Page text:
Moving the vote to March could also trigger additional hurdles. In May, Gov. Nathan Deal signed legislation that creates a new regional board to oversee transit planning and funding in 13 metro Atlanta counties, including Gwinnett.
The law includes provisions that allow Gwinnett County to enter into a contract with MARTA. But it specifies that, if that contract is enacted after Jan. 1, 2019, the transit service envisioned in the contract must be approved by the new regional board called The ATL.
That board likely won’t be up and running until January – raising concerns among transit advocates about whether Gwinnett could win approval for its transit plan in time for a March referendum.
Nash said she’s still “very comfortable” with the county’s current approach.
“I think it’s probably the best way to make sure that we integrate with the regional transit system that already exists,” she said. “Even with The ATL, the provision is MARTA is going to be the provider of heavy rail. … So I think this makes a lot of sense.”
The potential contract between Gwinnett and MARTA is just 11 pages long. But it provides several provisions to protect the use of Gwinnett sales tax revenue, county officials said.
Those provisions include, but are not limited to, the following:
Transit sales taxes collected in Gwinnett would be returned directly to Gwinnett County by the state. The county would then make payments to MARTA, as needed, for projects.
"All proceeds must be used for the benefit of Gwinnett," county officials said.
MARTA cannot issue debt to cover the cost of Gwinnett projects without Gwinnett's approval — meaning money raised by Gwinnett cannot be pledged to projects without a go-ahead from the county.
All "fixed asset capital projects" in Gwinnett have to be approved by the county.
Gwinnett will have three appointees to the MARTA board, which currently has 10 members.
If approved in March, collection on the new one-penny sales tax would begin July 1, 2019 and continue until July 1, 2057, a span of more than 39 years. It could north of $5 billion.
For the first six years of the contract, the county said, it would agree to pay 29 percent of its penny sales tax revenue to MARTA. That would cover the cost of MARTA taking over and expanding Gwinnett’s existing bus system, which would happen “as soon as practical,” as well as operations and maintenance for other parts of the system.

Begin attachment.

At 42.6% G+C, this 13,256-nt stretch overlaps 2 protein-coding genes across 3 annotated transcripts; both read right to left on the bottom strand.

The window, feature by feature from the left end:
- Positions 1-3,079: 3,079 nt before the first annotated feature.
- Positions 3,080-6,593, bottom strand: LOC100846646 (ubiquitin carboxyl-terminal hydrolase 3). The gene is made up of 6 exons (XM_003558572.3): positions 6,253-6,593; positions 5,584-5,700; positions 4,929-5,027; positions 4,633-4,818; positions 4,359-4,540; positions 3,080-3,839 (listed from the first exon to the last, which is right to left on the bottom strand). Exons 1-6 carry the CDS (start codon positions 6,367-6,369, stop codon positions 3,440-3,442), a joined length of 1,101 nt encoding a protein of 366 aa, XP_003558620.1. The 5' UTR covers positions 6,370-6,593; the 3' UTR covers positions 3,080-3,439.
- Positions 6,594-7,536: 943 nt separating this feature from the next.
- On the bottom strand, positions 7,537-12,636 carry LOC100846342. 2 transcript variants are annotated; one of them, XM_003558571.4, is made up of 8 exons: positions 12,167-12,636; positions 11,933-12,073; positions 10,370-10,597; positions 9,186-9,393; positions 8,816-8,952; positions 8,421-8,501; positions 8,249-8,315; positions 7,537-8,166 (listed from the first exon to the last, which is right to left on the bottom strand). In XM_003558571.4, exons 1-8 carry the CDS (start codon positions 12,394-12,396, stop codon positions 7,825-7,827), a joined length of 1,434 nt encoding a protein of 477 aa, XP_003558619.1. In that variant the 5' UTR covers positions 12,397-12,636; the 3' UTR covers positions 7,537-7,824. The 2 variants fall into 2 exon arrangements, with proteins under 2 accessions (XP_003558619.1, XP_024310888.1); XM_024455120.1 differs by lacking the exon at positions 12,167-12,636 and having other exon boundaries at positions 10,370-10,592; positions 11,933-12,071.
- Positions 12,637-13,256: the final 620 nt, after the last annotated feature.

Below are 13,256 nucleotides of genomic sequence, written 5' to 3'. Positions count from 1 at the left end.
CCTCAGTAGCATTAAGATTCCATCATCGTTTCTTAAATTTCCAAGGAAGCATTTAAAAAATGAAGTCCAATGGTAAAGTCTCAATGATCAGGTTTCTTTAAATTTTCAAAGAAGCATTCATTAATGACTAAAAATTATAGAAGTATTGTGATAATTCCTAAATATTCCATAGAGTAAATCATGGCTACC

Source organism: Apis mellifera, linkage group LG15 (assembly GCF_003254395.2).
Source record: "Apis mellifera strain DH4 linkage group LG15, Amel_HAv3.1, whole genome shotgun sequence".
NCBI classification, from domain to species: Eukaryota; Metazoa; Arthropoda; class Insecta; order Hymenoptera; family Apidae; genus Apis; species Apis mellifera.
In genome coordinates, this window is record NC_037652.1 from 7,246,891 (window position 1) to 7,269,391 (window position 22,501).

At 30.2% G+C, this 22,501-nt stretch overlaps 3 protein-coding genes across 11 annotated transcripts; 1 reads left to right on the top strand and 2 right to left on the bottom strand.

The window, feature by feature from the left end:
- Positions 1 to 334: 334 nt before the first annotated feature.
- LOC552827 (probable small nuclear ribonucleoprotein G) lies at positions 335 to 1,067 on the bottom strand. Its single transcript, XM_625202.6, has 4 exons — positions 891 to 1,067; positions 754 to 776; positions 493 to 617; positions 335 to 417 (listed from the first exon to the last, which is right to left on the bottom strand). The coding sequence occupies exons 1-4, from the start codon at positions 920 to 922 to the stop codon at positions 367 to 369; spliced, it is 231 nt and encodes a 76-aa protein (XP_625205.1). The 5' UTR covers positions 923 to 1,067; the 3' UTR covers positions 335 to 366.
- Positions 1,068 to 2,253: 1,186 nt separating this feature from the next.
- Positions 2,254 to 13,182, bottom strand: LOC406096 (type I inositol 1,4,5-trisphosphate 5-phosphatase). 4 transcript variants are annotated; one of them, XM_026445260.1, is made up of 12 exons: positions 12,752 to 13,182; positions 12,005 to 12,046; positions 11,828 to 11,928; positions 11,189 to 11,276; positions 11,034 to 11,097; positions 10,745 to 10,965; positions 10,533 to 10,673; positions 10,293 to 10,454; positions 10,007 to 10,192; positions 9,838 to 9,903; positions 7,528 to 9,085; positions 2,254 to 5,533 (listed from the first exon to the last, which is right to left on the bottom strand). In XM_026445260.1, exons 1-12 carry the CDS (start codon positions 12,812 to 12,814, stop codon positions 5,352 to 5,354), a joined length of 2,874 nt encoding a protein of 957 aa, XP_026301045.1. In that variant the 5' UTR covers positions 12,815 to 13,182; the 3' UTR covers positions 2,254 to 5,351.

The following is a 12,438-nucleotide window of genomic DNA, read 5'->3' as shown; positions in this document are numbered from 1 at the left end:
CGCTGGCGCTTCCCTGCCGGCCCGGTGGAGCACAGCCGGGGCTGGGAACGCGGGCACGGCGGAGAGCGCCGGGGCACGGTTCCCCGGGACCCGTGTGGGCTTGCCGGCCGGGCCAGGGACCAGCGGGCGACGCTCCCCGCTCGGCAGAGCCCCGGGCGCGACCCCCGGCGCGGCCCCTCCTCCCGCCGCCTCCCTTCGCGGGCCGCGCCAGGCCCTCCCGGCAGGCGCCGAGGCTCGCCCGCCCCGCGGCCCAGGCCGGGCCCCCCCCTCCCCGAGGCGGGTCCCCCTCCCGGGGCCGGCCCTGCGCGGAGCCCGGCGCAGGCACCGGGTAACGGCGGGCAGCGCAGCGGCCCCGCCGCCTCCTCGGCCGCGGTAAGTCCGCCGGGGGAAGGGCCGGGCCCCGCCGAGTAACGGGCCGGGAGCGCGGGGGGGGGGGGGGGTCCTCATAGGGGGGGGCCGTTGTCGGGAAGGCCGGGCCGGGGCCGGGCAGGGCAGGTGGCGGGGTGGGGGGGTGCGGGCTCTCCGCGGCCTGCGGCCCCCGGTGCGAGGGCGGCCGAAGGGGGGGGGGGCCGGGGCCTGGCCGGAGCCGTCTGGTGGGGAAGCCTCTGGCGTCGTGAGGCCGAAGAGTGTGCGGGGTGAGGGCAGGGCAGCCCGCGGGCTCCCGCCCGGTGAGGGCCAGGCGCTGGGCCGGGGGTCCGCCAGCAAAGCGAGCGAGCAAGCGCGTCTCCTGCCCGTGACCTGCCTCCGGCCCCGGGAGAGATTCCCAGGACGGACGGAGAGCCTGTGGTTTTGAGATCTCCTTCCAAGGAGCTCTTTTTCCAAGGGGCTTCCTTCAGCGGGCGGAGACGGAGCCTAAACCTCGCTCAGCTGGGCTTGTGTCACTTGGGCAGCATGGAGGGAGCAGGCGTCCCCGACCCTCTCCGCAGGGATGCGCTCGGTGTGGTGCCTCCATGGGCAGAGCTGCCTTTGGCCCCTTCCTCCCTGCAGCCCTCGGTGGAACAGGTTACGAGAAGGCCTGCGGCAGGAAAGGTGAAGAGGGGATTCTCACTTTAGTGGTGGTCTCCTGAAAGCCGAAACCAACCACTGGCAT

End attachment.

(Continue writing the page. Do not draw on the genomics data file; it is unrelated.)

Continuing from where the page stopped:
The contract designates the county’s already-existing transit development plan as the source of future projects.
The $5.4 billion plan, adopted in July by the Board of Commissioners, includes recommendations to build a heavy rail connection from the existing Doraville MARTA station to a new "multimodal hub" constructed somewhere in the area of Jimmy Carter Boulevard and I-85. Longer-term plans suggested possibly extending rail from that hub all the way to Gwinnett Place Mall some seven miles away.
Other recommendations in the plan include greatly expanded local bus service; several bus rapid transit (BRT) lines, which make fewer stops that local service and generally operate in dedicated lanes; and an extensive network of “rapid bus,” which operates like BRT but without the dedicated lanes. Several new park-and-rides and Express bus routes are also suggested.
Chuck Warbington, a longtime transit advocate, chairman of the county planning commission and Lawrenceville city manager, said Gwinnett’s vote on a MARTA contract “should not be overshadowed by a four-month delay in the vote.”
“I have no doubt that the referendum will pass even in a special called vote,” Warbington said.